McNair took over the starting job and didn't relinquish it until he was done rewriting the NCAA record book, making a run at the Heisman Trophy, and turning an historically black school in rural Mississippi into a college football hotbed.

Fans, black and white, made their way to watch "Air McNair" run with power and speed and fire footballs all over the field. NFL scouts came in droves. The television cameras followed.

"That was great and he really took our program to another level," Jones recalled. "I think we were on TV seven times."

Despite all the attention, including a cover story in Sports Illustrated, McNair stayed humble, Jones said.

"He did a great job. He didn't let that change him one iota. He kept his feet on the ground," Jones said. "He was truly a team player and, because of that, all of the players really loved him. They knew he would sacrifice and do the type of things thing to make the team successful."

In 1994, McNair had 5,799 total yards in 11 games, still a Division I-AA (now known as Football Championship Subdivision) record. He finished third in the Heisman Trophy balloting behind Colorado running back Rashaan Salaam and Penn State running back Ki-Jana Carter.

He ended his career with 16,823 total yards, another record that still stands. He threw 119 touchdown passes.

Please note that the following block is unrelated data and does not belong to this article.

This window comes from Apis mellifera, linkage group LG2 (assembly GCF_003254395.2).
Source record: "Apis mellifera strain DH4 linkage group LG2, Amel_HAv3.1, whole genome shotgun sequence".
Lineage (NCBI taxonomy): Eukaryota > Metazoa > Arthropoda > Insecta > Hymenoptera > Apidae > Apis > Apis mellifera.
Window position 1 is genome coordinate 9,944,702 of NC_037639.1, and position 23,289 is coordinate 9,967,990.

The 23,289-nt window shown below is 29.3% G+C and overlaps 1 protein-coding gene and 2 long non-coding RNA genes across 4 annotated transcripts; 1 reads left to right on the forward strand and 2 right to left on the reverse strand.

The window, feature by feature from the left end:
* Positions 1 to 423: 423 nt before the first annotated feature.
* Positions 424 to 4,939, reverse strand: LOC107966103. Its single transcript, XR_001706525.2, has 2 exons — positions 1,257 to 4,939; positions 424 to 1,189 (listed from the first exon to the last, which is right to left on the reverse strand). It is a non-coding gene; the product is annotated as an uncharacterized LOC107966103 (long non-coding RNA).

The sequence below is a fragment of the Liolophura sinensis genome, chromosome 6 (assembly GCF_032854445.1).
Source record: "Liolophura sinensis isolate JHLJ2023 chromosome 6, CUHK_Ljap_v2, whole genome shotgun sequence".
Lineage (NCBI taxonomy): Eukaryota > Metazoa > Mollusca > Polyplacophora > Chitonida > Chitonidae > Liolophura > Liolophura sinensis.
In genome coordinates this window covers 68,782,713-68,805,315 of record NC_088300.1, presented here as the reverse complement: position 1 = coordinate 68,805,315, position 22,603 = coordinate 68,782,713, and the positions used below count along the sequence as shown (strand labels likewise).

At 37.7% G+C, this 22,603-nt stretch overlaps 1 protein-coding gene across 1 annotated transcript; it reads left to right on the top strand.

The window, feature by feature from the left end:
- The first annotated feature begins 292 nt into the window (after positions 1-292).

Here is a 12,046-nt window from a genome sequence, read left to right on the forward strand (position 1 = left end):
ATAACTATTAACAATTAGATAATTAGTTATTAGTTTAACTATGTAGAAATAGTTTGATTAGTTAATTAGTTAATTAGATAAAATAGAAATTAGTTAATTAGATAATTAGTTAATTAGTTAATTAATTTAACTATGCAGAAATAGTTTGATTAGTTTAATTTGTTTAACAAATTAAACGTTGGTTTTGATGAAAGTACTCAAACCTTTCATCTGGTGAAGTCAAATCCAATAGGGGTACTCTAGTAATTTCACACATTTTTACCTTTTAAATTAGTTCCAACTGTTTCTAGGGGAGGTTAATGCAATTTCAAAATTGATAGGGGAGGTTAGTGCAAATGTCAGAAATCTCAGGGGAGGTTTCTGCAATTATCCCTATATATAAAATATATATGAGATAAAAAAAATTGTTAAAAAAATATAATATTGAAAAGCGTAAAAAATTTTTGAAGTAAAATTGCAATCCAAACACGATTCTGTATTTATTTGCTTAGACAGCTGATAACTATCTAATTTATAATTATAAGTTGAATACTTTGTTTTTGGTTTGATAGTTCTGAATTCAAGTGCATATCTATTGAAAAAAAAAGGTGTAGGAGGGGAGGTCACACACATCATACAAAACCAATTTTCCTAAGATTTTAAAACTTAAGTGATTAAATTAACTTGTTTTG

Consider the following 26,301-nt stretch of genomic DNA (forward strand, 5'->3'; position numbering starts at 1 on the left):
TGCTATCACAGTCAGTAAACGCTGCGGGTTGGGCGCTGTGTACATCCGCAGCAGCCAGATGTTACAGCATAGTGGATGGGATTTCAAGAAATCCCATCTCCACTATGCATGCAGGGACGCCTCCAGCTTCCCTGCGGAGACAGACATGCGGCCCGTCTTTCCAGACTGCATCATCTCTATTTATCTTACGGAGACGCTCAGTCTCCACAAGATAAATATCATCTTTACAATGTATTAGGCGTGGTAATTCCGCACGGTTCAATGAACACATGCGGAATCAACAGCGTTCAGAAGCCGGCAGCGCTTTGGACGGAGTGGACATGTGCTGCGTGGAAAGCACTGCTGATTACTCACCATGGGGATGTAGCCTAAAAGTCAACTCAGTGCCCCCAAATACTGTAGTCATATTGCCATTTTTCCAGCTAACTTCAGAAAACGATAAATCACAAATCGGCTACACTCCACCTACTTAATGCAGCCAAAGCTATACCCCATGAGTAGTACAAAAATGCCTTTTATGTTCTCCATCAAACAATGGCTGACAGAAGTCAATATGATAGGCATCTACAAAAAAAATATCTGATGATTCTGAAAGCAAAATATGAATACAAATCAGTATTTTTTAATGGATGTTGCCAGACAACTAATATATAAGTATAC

"Coaching Steve was definitely the highlight of my coaching career," said the 65-year-old Jones. "He's the type ballplayer who comes along once in lifetime."

-- Ralph D. Russo

Steve McNair Quote Box

Comments on the death of former NFL quarterback Steve McNair on Saturday:

"He was one of the finest players to play for our organization and one of the most beloved players by our fans. He played with unquestioned heart and leadership and led us to places that we had never reached, including our only Super Bowl." -Titans owner Bud Adams.

"This is so, so sad. What we admired most about Steve when we played against him was his competitive spirit, and we were lucky enough to have that with us for two years. He is one of the best players in the NFL over the last 20 years." -Baltimore Ravens general manager Ozzie Newsome.

"There wasn't a tougher quarterback out there. I've seen him take his shots, pull himself up off the ground and get back up in the huddle and not say a word." -Former Tennessee wide receiver Kevin Dyson.

"He was a tremendous leader and an absolute warrior. He felt like it was his responsibility to lead by working hard every day, no matter what. I don't think there was a player who played with him or against him that didn't look up to him and respect him." -New England Patriots senior football adviser Floyd Reese, who was GM of the Titans when McNair played there.

"Steve McNair was one of the greatest competitors I've ever played against. I'll always remember playing against him. Many of our defensive players always talked about what a huge challenge it was having to play against him. He and I had some great battles against each other." -Indianapolis Colts quarterback Peyton Manning, who shared the 2003 MVP award with McNair.